Are you a glass half full person, or a glass half-empty type? Granted, that's a pretty reductive way to analyze personalities, but the old glass test does help us tell an optimist from a pessimist pretty quickly. Whether you're a Pollyanna or not, the beginning of the New Year is as good a time as any to ponder how your worldview might affect your bottom line.
As Americans, we are a remarkably positive culture. We're raised on upbeat clichés like "look on the bright side," "accentuate the positive," or "find the silver lining." This optimism is so relentless that author Barbara Ehrenreich felt the need to push back in a contrarian best-seller titled Bright-sided: How Positive Thinking Is Undermining America.
The truth is, it's not about optimism vs. pessimism. It's about what motivates you. This was the conclusion of a recent study published in Social Cognition. The study determined that optimists had a "promotion mindset" - they focused on how they could advance and grow.
Pessimists, meanwhile, were more concerned with security, safety, and whatever could possibly go wrong. Now here's where it gets interesting. The researchers gave both optimists and pessimists puzzles to solve. Each group was split in two, with half the optimists told to focus on dark negative thoughts, and half the pessimists instructed to think as positively as possible.
As it turned out, the optimists performed best when being...optimistic. As for the pessimists, you guessed it. Their cautious outlook actually made them more effective. Studies show that optimists respond better to positive feedback, whereas pessimists find criticism motivating.
As a self-proclaimed pessimist, I respond better to critical feedback, even if it stings a little. I recently got a massage from a guy named Sergio, a guy so muscle-bound, his trapezoids kept his arms from touching his sides. As he worked on my aching back, Sergio nonchalantly informed me that he was a personal trainer and offered to help me "get back in shape." His tactlessness was tacky, but motivating. As someone who responds well to criticism, I immediately started an aggressive diet and exercise program.
Running a business certainly has its ups and downs, sometimes several of them in one day. The key to navigating those peaks and valleys and achieving sustainable success is a balance of optimism and pessimism.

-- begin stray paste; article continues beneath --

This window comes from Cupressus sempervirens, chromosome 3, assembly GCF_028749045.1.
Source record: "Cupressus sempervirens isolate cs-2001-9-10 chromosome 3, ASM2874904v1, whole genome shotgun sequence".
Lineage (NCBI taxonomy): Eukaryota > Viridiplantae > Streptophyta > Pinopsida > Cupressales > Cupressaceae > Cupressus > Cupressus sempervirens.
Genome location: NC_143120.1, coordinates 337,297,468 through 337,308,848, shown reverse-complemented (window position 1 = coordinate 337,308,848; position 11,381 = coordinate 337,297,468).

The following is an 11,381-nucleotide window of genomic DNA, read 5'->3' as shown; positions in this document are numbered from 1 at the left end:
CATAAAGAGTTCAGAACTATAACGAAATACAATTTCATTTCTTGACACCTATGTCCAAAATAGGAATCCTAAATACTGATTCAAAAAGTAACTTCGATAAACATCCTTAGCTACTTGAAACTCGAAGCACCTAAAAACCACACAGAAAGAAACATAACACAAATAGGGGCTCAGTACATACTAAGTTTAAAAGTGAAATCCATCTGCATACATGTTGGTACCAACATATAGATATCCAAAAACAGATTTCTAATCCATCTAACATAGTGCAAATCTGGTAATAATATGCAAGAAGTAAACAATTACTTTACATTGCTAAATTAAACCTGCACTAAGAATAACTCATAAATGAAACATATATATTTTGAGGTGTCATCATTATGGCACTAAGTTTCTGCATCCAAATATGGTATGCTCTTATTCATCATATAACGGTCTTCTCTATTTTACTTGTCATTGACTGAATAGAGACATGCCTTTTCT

Garrison Wynn, the best-selling author of "The Real Truth about Success: What the Top 1% Do Differently, Why They Won't Tell You, and How You Can Do It Anyway," thinks understanding what motivates you can help unlock your potential. "We decide whether the idea is an opportunity or problem," Wynn explains. "You can analyze a problem and discover all the parts of a problem that make it a problem."
That's your inner pessimist talking, and it's a very effective way to evaluate a challenge. This perspective has its place. A die-hard optimist might be tempted to gloss over or minimize the problem and end up compounding it.
On the other hand, a disciplined analysis could make the problem seem bigger than it really is. That's when you need to check your pessimism and use your fresh understanding of the issue to implement a solution.
In business, Wynn believes, "Most of our problems, to a great extent, are of our own making. It is not likely that the world is out to get us, although sometimes it certainly feels that way. If a bad a thing happens to you or your business - you have to take a look at the role you played in the problem."
If everything is always someone else's fault, you won't learn anything about yourself. You can't do anything about anyone else's past actions but you can certainly reflect upon about what you did wrong. And then, you can move forward.
As Wynn puts it, "Data has no value - acting on data has value. Heroes and cowards feel the same fear. It's the action they take that separates them from the pack."
Many argue that the most important trait for a successful Entrepreneur is grit. And what is grit if not that perfect blend of optimism and pessimism?